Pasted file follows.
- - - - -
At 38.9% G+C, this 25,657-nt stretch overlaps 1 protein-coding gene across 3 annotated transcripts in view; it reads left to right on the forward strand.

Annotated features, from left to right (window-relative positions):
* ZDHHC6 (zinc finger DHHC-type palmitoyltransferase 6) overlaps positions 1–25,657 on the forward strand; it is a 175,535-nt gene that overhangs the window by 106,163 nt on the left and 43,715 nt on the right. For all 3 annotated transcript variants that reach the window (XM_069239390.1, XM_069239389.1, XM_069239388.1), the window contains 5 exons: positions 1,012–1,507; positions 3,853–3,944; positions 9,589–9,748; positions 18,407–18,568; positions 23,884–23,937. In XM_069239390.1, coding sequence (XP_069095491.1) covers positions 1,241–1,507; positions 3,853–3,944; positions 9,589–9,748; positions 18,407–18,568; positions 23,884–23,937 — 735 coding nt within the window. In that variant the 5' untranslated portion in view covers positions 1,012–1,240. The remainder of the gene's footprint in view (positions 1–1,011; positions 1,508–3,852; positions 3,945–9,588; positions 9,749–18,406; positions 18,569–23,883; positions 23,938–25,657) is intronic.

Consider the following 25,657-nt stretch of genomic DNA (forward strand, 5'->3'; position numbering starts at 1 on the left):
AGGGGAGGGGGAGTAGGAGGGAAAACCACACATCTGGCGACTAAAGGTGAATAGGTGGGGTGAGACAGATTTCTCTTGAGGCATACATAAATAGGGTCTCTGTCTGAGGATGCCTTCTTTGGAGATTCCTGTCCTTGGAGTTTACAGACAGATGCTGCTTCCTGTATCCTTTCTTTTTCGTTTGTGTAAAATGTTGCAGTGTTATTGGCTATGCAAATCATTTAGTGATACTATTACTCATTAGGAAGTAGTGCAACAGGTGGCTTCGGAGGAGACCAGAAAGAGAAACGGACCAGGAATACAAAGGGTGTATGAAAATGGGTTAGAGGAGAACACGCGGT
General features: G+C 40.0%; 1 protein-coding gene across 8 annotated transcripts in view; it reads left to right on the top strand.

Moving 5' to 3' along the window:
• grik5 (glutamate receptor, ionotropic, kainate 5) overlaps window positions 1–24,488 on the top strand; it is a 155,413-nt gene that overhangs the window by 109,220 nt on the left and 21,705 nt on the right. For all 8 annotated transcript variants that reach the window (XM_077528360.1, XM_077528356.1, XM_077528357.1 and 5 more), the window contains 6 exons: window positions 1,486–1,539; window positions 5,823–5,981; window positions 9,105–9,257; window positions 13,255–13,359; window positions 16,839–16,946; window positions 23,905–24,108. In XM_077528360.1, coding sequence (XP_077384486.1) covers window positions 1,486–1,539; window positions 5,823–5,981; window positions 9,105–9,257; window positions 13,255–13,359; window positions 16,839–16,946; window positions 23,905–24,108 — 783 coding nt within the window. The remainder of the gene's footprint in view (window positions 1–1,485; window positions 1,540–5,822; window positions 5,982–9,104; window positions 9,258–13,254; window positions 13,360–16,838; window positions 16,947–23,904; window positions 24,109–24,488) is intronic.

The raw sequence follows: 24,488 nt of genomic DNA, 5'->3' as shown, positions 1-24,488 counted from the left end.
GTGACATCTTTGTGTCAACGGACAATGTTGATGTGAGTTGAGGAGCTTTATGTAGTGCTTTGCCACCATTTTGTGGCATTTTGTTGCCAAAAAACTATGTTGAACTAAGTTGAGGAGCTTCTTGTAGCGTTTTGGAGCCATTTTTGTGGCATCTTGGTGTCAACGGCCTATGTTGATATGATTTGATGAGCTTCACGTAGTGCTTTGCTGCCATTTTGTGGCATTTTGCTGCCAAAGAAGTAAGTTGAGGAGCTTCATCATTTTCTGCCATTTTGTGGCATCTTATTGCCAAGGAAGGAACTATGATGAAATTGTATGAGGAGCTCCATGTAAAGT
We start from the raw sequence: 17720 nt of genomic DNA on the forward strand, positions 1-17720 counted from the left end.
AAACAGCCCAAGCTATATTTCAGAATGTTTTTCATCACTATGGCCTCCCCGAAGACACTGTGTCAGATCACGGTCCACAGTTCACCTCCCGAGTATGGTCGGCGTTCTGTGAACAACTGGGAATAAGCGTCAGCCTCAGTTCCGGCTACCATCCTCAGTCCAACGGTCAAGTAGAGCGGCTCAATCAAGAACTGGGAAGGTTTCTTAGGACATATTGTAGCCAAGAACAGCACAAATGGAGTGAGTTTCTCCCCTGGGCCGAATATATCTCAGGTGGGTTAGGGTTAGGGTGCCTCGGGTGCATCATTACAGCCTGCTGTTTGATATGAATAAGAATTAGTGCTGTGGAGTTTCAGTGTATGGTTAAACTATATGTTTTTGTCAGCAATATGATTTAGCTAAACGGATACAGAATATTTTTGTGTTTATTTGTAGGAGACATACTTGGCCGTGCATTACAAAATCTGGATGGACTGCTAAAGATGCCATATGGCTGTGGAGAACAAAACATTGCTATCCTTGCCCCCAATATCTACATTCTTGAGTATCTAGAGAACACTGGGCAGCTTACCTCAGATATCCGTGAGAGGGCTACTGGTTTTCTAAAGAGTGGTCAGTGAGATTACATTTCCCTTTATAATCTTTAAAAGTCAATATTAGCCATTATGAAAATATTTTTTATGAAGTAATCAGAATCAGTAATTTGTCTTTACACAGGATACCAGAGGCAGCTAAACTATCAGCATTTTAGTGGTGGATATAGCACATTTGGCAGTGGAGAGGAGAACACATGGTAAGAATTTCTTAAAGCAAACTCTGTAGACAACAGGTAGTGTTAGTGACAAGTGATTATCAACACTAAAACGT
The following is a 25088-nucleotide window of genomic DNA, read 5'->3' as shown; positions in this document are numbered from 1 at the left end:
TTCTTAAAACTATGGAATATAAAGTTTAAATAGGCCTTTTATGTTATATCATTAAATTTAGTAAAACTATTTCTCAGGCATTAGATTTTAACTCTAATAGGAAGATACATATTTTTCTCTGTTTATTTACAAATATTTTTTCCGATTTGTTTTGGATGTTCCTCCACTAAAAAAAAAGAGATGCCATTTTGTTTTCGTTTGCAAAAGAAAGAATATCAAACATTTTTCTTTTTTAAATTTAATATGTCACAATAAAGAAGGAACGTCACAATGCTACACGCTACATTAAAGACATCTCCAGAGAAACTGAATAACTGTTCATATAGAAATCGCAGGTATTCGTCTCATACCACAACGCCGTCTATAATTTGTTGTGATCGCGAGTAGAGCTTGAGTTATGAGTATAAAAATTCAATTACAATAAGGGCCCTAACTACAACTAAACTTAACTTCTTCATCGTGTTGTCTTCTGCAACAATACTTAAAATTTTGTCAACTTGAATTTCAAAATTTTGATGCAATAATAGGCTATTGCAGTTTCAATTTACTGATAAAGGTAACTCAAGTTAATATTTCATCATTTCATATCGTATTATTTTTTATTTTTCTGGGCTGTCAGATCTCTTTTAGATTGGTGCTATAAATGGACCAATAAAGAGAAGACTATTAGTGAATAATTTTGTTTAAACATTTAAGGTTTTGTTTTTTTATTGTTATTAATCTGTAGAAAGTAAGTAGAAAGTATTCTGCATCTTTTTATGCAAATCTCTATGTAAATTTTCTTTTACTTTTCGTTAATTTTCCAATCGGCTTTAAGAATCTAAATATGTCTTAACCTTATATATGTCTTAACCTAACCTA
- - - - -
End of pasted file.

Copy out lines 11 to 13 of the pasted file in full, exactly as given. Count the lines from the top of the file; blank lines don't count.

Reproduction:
We start from the raw sequence: 17720 nt of genomic DNA on the forward strand, positions 1-17720 counted from the left end.
AAACAGCCCAAGCTATATTTCAGAATGTTTTTCATCACTATGGCCTCCCCGAAGACACTGTGTCAGATCACGGTCCACAGTTCACCTCCCGAGTATGGTCGGCGTTCTGTGAACAACTGGGAATAAGCGTCAGCCTCAGTTCCGGCTACCATCCTCAGTCCAACGGTCAAGTAGAGCGGCTCAATCAAGAACTGGGAAGGTTTCTTAGGACATATTGTAGCCAAGAACAGCACAAATGGAGTGAGTTTCTCCCCTGGGCCGAATATATCTCAGGTGGGTTAGGGTTAGGGTGCCTCGGGTGCATCATTACAGCCTGCTGTTTGATATGAATAAGAATTAGTGCTGTGGAGTTTCAGTGTATGGTTAAACTATATGTTTTTGTCAGCAATATGATTTAGCTAAACGGATACAGAATATTTTTGTGTTTATTTGTAGGAGACATACTTGGCCGTGCATTACAAAATCTGGATGGACTGCTAAAGATGCCATATGGCTGTGGAGAACAAAACATTGCTATCCTTGCCCCCAATATCTACATTCTTGAGTATCTAGAGAACACTGGGCAGCTTACCTCAGATATCCGTGAGAGGGCTACTGGTTTTCTAAAGAGTGGTCAGTGAGATTACATTTCCCTTTATAATCTTTAAAAGTCAATATTAGCCATTATGAAAATATTTTTTATGAAGTAATCAGAATCAGTAATTTGTCTTTACACAGGATACCAGAGGCAGCTAAACTATCAGCATTTTAGTGGTGGATATAGCACATTTGGCAGTGGAGAGGAGAACACATGGTAAGAATTTCTTAAAGCAAACTCTGTAGACAACAGGTAGTGTTAGTGACAAGTGATTATCAACACTAAAACGT
The following is a 25088-nucleotide window of genomic DNA, read 5'->3' as shown; positions in this document are numbered from 1 at the left end: